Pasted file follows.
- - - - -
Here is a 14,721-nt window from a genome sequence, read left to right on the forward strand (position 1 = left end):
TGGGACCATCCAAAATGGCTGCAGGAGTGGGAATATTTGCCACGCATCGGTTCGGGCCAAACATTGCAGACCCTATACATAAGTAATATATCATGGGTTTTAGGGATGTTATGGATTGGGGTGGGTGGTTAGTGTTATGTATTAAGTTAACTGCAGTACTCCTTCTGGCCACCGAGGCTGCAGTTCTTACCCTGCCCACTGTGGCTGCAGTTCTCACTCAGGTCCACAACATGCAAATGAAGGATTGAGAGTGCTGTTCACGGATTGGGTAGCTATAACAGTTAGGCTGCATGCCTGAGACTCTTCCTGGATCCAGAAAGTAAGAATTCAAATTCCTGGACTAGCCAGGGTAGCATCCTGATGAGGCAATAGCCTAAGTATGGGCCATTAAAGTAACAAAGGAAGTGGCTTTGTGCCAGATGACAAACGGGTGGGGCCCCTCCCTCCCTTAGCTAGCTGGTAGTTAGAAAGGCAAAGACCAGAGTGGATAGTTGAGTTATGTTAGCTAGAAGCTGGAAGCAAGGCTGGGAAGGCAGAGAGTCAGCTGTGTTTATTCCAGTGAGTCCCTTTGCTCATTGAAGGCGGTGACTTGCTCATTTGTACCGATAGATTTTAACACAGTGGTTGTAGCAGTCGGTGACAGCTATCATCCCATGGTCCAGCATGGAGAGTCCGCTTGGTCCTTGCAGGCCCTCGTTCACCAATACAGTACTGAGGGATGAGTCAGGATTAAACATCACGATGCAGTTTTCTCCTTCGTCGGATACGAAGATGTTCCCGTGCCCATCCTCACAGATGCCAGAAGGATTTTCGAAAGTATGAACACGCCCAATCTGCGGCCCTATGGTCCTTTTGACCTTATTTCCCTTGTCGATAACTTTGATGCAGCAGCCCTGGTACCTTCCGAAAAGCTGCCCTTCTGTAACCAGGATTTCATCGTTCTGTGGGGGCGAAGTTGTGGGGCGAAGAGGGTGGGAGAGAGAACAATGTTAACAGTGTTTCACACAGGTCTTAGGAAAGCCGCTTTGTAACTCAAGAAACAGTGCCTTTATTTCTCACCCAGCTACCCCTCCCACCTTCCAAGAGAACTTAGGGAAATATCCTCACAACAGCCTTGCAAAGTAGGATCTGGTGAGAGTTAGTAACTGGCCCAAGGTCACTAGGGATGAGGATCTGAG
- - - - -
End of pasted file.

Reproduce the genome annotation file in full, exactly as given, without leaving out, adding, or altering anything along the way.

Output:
Here is a 14,721-nt window from a genome sequence, read left to right on the forward strand (position 1 = left end):
TGGGACCATCCAAAATGGCTGCAGGAGTGGGAATATTTGCCACGCATCGGTTCGGGCCAAACATTGCAGACCCTATACATAAGTAATATATCATGGGTTTTAGGGATGTTATGGATTGGGGTGGGTGGTTAGTGTTATGTATTAAGTTAACTGCAGTACTCCTTCTGGCCACCGAGGCTGCAGTTCTTACCCTGCCCACTGTGGCTGCAGTTCTCACTCAGGTCCACAACATGCAAATGAAGGATTGAGAGTGCTGTTCACGGATTGGGTAGCTATAACAGTTAGGCTGCATGCCTGAGACTCTTCCTGGATCCAGAAAGTAAGAATTCAAATTCCTGGACTAGCCAGGGTAGCATCCTGATGAGGCAATAGCCTAAGTATGGGCCATTAAAGTAACAAAGGAAGTGGCTTTGTGCCAGATGACAAACGGGTGGGGCCCCTCCCTCCCTTAGCTAGCTGGTAGTTAGAAAGGCAAAGACCAGAGTGGATAGTTGAGTTATGTTAGCTAGAAGCTGGAAGCAAGGCTGGGAAGGCAGAGAGTCAGCTGTGTTTATTCCAGTGAGTCCCTTTGCTCATTGAAGGCGGTGACTTGCTCATTTGTACCGATAGATTTTAACACAGTGGTTGTAGCAGTCGGTGACAGCTATCATCCCATGGTCCAGCATGGAGAGTCCGCTTGGTCCTTGCAGGCCCTCGTTCACCAATACAGTACTGAGGGATGAGTCAGGATTAAACATCACGATGCAGTTTTCTCCTTCGTCGGATACGAAGATGTTCCCGTGCCCATCCTCACAGATGCCAGAAGGATTTTCGAAAGTATGAACACGCCCAATCTGCGGCCCTATGGTCCTTTTGACCTTATTTCCCTTGTCGATAACTTTGATGCAGCAGCCCTGGTACCTTCCGAAAAGCTGCCCTTCTGTAACCAGGATTTCATCGTTCTGTGGGGGCGAAGTTGTGGGGCGAAGAGGGTGGGAGAGAGAACAATGTTAACAGTGTTTCACACAGGTCTTAGGAAAGCCGCTTTGTAACTCAAGAAACAGTGCCTTTATTTCTCACCCAGCTACCCCTCCCACCTTCCAAGAGAACTTAGGGAAATATCCTCACAACAGCCTTGCAAAGTAGGATCTGGTGAGAGTTAGTAACTGGCCCAAGGTCACTAGGGATGAGGATCTGAG